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My husband ordered special burgundy duct tape for our burgundy minivan. Why? Our minivan over the past ten years has collected some major exterior rust spots, or shall I say holes. My beloved very carefully, and may I add proudly, covered up these holes with his special order duct tape. He likes to show everyone who comes to visit his handiwork.
Clearly, automotive aesthetics are not a high priority in our home. So why did my husband bother covering the holes? Our van did not pass its most recent state inspection because it had exterior rust holes. Shocked, I asked the garage owner what this had to do with anything. “Is the axle rusting or something?” Patiently, my mechanic explained that it is a more recent standard: children could cut their fingers on the rusty spots. The holes had to be covered or fixed for our van to pass inspection. Hence, special order burgundy duct tape, back to the garage, inspection sticker procured.
My husband is still proud of his duct tape fix, but I’m a bit frustrated that there is a new rule that cars can’t have rust holes in Massachusetts.
As a culture we are obsessed with safety. On one hand this is a great thing: children suffer from less head injuries now because everyone wears bike helmets. On the other hand we seem to be anxiously pursuing a perfectly safe world in which no child ever heads to urgent care for a few stitches after stupidly shoving their finger in a rusty car hole.
Perfect safety? Not possible. A childhood without a few minor injuries? Not possible. Perfect health, perfect house, perfect wedding, perfect relationships? Not possible. A life without some struggle, heartache, trips to the doctors? Won’t happen.
I wonder if this new law in Massachusetts concerning rusty cars is really an unconscious pursuit of a life without suffering. I know this seems like a big leap, but I’m not sure it is. We live in a world of helicopter parents, every diagnostic test under the sun, and endless magazines talking about how to create the perfect fill in the blank. It’s as if we want to order the chaos of life, control the dangers of living, and finally wrap everyone in bubble wrap to ensure a life without, well, suffering.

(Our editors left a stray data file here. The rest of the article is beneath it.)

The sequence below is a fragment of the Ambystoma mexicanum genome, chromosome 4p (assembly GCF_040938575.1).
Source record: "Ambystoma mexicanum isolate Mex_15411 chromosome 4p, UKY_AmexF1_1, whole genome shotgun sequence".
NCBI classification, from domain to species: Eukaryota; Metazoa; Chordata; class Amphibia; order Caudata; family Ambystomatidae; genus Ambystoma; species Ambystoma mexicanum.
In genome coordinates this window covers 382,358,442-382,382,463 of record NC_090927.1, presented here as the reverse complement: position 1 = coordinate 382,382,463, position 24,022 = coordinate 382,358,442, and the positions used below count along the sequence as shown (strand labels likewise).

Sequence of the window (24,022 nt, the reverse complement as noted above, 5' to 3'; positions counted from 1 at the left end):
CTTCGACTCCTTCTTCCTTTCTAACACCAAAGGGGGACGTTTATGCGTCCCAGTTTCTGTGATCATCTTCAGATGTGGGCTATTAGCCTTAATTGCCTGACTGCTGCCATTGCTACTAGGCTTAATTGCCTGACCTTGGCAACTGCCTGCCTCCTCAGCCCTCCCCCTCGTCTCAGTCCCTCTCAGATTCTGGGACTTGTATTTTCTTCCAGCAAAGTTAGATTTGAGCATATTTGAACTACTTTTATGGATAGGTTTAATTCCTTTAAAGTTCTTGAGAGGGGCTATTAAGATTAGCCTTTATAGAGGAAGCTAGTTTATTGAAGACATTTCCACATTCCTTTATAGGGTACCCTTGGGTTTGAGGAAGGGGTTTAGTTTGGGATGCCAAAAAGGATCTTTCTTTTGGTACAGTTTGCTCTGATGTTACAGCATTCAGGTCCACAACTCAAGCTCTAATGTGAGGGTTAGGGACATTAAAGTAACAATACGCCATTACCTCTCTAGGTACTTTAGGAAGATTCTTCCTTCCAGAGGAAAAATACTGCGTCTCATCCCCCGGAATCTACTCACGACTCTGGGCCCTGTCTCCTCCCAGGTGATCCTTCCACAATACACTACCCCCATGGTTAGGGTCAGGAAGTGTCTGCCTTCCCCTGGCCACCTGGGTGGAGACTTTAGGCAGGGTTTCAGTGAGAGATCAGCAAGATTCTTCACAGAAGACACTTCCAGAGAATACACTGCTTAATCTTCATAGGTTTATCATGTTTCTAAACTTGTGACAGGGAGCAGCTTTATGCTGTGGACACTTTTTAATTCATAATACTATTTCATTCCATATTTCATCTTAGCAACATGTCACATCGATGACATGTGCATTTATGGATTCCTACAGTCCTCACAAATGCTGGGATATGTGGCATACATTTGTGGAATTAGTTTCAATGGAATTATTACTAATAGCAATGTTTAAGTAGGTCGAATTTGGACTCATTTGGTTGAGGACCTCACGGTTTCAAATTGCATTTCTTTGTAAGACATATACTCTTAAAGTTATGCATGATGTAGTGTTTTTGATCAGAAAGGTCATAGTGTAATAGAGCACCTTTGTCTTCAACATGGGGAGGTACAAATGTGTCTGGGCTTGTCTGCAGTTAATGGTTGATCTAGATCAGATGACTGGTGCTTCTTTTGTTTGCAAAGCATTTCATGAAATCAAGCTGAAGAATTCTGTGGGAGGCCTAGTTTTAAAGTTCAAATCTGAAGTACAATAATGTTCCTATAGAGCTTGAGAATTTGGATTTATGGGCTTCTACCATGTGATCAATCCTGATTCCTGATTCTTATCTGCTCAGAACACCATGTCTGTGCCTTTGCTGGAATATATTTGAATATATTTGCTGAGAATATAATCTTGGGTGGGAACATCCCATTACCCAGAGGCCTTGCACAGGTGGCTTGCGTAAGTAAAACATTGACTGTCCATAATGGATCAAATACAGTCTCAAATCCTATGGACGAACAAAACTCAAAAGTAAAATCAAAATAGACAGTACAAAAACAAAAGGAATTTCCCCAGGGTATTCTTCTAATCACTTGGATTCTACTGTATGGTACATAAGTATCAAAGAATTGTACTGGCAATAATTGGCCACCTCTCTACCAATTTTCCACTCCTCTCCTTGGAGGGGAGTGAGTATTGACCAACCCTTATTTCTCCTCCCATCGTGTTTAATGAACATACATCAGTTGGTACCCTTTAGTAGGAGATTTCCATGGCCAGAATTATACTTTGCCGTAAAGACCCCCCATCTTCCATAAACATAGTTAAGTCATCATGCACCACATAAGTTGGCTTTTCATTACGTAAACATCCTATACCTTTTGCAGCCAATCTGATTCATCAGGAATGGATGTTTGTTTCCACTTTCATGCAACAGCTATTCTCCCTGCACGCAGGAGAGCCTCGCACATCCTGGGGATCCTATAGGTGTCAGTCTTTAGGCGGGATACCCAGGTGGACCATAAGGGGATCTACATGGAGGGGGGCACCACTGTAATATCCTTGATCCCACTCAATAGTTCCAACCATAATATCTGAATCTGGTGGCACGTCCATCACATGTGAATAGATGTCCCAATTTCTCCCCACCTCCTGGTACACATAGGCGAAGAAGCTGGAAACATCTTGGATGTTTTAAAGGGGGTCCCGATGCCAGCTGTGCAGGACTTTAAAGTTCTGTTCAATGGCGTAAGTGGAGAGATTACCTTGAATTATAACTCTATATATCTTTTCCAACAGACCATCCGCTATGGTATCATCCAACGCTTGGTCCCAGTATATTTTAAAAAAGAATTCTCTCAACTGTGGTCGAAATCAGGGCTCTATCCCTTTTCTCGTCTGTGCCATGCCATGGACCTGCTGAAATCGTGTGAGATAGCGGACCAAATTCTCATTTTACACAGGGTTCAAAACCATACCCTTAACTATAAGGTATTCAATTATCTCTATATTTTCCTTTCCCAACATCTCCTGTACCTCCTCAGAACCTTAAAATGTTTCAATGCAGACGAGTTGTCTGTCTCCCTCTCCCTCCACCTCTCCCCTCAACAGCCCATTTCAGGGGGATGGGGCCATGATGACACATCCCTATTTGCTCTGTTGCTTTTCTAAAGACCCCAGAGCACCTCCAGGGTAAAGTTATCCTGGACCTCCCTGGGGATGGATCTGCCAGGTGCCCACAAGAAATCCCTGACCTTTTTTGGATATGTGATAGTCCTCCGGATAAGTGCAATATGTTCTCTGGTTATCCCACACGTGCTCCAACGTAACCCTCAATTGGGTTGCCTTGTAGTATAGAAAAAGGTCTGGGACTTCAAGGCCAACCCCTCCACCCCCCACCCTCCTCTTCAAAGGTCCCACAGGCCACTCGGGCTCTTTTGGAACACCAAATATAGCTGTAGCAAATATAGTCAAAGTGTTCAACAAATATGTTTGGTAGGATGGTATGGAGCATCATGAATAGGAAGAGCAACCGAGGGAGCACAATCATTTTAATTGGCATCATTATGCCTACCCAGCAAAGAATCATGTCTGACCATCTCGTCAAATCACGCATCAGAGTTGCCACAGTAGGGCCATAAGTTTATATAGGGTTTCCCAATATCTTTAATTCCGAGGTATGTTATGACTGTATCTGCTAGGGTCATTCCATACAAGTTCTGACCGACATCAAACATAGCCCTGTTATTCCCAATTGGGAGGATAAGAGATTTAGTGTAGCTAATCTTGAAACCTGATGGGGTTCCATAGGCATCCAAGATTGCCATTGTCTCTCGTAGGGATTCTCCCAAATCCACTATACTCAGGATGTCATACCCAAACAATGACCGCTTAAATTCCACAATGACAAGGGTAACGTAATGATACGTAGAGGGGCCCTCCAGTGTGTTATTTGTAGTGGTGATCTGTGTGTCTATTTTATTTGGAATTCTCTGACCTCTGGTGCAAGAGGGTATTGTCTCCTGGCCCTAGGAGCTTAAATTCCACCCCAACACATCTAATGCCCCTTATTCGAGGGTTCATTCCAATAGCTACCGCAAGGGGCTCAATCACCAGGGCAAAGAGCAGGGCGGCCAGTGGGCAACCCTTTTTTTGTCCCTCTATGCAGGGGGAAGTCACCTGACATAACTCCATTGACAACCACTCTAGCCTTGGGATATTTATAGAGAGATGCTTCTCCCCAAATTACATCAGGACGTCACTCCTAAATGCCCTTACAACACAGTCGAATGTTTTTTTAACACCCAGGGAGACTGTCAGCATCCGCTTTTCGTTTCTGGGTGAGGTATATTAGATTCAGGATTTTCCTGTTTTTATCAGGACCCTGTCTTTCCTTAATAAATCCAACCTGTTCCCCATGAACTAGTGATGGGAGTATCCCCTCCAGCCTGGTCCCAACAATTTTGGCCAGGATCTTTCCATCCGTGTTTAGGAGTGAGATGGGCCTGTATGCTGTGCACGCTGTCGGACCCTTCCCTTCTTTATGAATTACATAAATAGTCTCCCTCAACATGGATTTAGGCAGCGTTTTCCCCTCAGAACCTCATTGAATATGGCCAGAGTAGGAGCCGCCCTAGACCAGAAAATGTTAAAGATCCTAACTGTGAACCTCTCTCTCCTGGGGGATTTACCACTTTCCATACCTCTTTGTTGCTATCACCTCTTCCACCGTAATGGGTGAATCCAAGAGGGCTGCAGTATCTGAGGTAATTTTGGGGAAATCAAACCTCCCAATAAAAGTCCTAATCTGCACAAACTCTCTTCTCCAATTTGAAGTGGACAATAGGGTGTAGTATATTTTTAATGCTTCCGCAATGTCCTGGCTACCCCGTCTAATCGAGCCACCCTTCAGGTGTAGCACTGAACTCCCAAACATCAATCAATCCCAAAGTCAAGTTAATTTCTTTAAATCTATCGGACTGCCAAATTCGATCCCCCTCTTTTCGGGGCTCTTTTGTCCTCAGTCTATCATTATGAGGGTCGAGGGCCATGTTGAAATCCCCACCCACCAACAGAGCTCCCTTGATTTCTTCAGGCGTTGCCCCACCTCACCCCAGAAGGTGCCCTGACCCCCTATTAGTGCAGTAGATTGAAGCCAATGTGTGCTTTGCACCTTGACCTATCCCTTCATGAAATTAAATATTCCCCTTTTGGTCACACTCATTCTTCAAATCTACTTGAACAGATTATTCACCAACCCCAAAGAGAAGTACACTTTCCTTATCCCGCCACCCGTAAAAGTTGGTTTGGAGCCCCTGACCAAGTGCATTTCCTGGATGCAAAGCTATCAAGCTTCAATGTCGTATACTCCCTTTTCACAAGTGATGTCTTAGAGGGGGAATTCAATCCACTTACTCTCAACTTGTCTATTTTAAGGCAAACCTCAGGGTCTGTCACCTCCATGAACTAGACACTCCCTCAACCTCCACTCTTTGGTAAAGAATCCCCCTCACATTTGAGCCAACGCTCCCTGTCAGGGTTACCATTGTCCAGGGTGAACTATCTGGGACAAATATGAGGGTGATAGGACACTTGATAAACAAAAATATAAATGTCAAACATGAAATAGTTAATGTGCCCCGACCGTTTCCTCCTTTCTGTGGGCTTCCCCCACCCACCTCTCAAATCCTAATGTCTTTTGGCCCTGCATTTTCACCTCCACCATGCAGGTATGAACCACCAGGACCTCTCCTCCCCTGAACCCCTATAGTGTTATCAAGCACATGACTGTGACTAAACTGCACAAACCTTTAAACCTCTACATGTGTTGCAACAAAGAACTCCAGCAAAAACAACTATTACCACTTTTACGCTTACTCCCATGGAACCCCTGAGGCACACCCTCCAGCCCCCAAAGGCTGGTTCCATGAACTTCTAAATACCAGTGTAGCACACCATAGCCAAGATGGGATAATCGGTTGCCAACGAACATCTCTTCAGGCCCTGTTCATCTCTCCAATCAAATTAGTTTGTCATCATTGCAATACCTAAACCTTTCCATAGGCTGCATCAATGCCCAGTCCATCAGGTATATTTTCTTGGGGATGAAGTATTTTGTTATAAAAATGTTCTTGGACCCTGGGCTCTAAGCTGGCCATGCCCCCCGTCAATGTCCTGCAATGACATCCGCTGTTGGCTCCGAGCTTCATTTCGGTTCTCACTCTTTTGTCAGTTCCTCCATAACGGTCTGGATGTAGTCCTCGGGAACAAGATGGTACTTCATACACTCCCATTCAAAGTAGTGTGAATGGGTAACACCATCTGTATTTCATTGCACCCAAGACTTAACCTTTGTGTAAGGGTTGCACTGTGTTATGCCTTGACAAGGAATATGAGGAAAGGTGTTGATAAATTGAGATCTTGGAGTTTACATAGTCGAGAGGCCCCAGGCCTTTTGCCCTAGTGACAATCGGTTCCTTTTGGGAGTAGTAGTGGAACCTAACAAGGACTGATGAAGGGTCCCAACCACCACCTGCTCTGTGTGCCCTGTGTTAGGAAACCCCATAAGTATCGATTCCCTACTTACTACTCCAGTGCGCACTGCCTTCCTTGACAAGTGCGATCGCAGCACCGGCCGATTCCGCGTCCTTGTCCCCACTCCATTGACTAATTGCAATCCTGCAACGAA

Suffering is a part of life in this terribly beautiful world. Yet suffering is often a place where God’s presence becomes palpable. It is the tunnel through which we pass and, if we suffer wisely, come out changed. It can refine our characters, open our hearts, and deepen our compassion. Suffering makes souls.
If Massachusetts really thinks there should be no cars with rusty holes, so be it. But I refuse to believe that any number of laws can keep me or those I love safe in this world. Suffering is a part of living. And the only true safety I have ever found is trusting our God who numbers the hairs on my head. (Luke 12)
Rev. Abigail A Henrich (ehm!) is an ordained minister who earned her stripes at Princeton Theological Seminary and Colgate University. That said, Abby is really a mother-pastor-spouse who lives in a kinetic state of chaos as she moves from her many vocations: folding laundry, preaching, returning phone calls, sorting lunch boxes, answering e-mails, and occasionally thinking deep thoughts in the shower. Unabashedly she is a progressive Christian who believes some shaking up has got to happen in the church.